Smartphones are increasingly being used in businesses to enable employees to quickly collaborate, share information, and most importantly, gain access to customised data analysis.
Organisations across many sectors are recognising the benefits of providing decision-making teams — no matter where they are located — with the ability to make proactive decisions based on insight derived from their source systems.
The goal of M2M is simple data access and connectivity, while IoT’s objectives go further to monetise data collected. The value and long-term potential of IoT therefore resides not only in the device, its use and the subsequent data analysis, but also in stakeholder trust in the entire ecosystem’s security. Without this trust, the devices will not be used to influence outcomes – which would render the IoT strategy impotent.
Today, creating and maintaining an IoT deployment of various sensors, devices, communications and locations across a business is complex to say the very least, although there are already millions of devices in IoT deployments that offer highly customised use cases.
But despite this volume of devices, IoT is in its infancy, as evidenced by the lack of API standards for disparate device management across multiple ecosystems. A typical device OS does not include robust APIs to prevent unauthorised device access, secure data at rest or in transit, track device location (outside of logistics or transportation use cases), or utilise the SIM.
But is the enterprise even aware of all the security problems inherent in IoT, let alone tackling them appropriately?
Over the next 12 months, IoT will become a key component and differentiator in the offerings of enterprise mobility management (EMM) providers. According to a 2014 HP IoT report, 70% of the most commonly used IoT devices contain vulnerabilities such as password security, access permissions and encryption.
Most IT departments would consider an EMM suite to be the obvious solution to these issues, but while such tools can set security policies, provision device identities and application deployment rules, these capabilities are only respective to the operating system, such as iOS and Android, with growing support for Windows devices.
Most connected devices have an IP address. To protect against unauthorised access, device passwords should be changed during provisioning, from the default to a unique, strong password (numeric, upper and lower case alpha, and symbols) and updated periodically each year.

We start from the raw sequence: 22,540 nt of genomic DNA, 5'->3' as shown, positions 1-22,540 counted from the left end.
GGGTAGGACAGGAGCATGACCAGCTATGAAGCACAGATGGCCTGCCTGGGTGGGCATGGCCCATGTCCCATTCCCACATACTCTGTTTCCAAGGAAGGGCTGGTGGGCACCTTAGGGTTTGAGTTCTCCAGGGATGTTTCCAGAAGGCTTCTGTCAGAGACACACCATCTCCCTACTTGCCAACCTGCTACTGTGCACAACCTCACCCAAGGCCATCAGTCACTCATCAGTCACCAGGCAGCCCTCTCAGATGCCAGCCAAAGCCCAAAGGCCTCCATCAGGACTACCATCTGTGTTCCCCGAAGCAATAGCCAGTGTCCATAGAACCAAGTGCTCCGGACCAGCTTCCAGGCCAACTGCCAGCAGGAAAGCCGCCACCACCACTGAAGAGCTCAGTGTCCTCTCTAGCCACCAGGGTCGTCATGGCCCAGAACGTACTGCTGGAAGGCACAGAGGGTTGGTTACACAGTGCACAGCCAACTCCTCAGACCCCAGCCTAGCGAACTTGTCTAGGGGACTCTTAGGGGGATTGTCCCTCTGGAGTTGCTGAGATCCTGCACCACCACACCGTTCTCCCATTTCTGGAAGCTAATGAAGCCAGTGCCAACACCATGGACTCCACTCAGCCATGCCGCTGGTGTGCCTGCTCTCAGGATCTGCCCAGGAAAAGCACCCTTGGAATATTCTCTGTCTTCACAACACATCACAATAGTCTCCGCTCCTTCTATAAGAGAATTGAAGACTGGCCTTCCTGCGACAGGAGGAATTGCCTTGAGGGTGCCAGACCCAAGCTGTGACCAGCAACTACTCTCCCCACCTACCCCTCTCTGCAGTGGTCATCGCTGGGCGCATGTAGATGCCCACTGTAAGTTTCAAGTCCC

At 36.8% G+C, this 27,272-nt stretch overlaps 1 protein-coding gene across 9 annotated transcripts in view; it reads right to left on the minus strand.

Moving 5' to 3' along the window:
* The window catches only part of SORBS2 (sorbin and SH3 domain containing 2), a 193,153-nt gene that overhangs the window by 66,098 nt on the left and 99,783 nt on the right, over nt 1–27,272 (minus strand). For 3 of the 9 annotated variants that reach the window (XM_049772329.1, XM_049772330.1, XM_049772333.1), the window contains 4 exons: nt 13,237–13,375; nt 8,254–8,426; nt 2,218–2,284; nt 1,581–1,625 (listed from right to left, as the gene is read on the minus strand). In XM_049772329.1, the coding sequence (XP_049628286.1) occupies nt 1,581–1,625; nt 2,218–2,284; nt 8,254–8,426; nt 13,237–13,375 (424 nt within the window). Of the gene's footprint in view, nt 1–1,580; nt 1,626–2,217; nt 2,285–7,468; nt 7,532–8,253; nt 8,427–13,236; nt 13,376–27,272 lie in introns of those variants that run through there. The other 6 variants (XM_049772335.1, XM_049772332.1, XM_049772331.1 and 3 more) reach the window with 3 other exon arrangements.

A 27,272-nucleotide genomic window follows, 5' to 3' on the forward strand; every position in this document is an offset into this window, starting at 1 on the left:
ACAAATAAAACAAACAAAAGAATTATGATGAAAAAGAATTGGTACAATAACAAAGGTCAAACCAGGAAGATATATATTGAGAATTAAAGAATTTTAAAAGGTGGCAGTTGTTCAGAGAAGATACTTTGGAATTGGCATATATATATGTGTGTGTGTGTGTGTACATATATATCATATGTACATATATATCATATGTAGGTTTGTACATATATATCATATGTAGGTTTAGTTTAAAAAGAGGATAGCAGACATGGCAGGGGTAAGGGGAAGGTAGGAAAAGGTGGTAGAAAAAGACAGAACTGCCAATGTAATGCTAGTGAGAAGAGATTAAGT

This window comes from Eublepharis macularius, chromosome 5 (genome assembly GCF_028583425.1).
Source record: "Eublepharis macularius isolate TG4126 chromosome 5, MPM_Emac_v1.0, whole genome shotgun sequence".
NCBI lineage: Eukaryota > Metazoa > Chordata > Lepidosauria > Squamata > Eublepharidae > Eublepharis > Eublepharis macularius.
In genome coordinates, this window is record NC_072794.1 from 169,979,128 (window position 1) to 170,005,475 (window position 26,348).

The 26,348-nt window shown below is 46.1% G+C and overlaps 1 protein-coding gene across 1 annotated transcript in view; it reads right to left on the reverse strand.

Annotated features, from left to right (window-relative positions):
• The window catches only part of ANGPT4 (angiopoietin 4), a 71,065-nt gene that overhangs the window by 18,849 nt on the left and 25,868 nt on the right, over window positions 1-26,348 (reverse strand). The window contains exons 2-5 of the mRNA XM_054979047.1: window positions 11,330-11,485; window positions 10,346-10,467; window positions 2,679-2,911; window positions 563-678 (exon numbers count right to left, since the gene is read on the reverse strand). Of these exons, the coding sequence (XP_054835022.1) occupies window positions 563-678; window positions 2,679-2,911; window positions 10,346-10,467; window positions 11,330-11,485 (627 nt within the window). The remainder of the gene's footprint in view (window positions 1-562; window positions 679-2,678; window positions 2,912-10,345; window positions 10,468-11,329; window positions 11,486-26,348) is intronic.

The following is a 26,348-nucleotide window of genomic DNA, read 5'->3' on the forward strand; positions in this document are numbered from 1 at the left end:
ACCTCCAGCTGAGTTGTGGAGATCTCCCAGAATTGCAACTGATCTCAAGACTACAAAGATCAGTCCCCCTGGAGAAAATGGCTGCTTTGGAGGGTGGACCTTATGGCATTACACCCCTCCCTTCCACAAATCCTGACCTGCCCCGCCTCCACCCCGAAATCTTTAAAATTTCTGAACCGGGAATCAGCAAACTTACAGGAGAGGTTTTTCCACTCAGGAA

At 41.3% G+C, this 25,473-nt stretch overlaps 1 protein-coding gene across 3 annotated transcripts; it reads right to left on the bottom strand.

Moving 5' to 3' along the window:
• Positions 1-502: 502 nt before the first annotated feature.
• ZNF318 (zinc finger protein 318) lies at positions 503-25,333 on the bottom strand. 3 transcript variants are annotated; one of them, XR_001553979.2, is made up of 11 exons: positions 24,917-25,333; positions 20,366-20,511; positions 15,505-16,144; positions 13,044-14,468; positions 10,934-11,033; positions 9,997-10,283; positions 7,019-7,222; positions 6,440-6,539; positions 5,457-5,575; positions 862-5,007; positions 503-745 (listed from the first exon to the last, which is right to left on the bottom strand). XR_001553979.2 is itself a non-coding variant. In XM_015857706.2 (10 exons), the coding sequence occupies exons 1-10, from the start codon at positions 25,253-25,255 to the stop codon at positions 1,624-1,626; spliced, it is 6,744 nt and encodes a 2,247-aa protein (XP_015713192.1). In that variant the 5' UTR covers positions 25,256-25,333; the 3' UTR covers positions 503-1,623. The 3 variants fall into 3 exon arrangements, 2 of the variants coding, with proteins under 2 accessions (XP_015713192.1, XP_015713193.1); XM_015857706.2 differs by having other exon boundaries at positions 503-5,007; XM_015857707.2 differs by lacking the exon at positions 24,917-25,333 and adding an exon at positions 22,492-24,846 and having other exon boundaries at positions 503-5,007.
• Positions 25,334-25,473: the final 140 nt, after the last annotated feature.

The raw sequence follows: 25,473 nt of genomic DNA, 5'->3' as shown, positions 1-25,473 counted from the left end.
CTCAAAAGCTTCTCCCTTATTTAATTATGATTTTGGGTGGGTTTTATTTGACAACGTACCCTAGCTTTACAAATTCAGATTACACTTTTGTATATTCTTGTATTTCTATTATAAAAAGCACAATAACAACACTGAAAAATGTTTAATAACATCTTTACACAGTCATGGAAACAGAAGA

But just like any connected device, IoT devices with integrated network connectivity can be exploited. IT departments must therefore monitor for when new devices request network access and be able to authenticate or refuse authorised access.
This may mean monitoring a device’s location via a geo-fence. For instance, if a dialysis machine dials into the hospital network at noon to upload data, that’s likely to be an authenticated and authorised use case. But if it’s trying to dial into finance systems or patient data from another hospital, IT departments need to quickly recognise the discrepancy and respond accordingly.
But what about the data itself? Access to devices and networks is just one level of security. The data on the device is also at risk.
For many of today’s M2M and IoT deployments, the system on chip (SoC) is fairly low-cost, customised and has minimal RAM. The data may not be encrypted either at-rest or in-transit. Worse, there may not be a governance strategy – a responsibility that goes beyond just the IT department.
The somewhat good news, at this point, is that the data on an individual device is likely to be very limited and by itself not that useful. For instance, cooled tanks with liquified gases that must be monitored in industrial production applications.
However, a data breach in a larger number of devices could not only be quite serious to potentially disrupt production, but also may not be discovered for some time. In an IoT ecosystem, the data provides actionable insight for multiple stakeholders, including vendors and the end-customer.
A breach by a data broker, competitor or curious budding computing scientist could disrupt the ecosystem’s data exchange interdependencies, cause a breach of trust among stakeholders and provide a competitive replacement opportunity.
IoT’s potential is undoubted, as almost every analyst and industry commentator will agree. But this potential will never manifest in enterprises unless users and IT departments alike can have confidence in the security of the devices, the data they hold and the networks that bind them together. And achieving this relies on a full knowledge of the threats and risks at every point in the connection lifecycle.
Sourced from Troy Fulton, Tangoe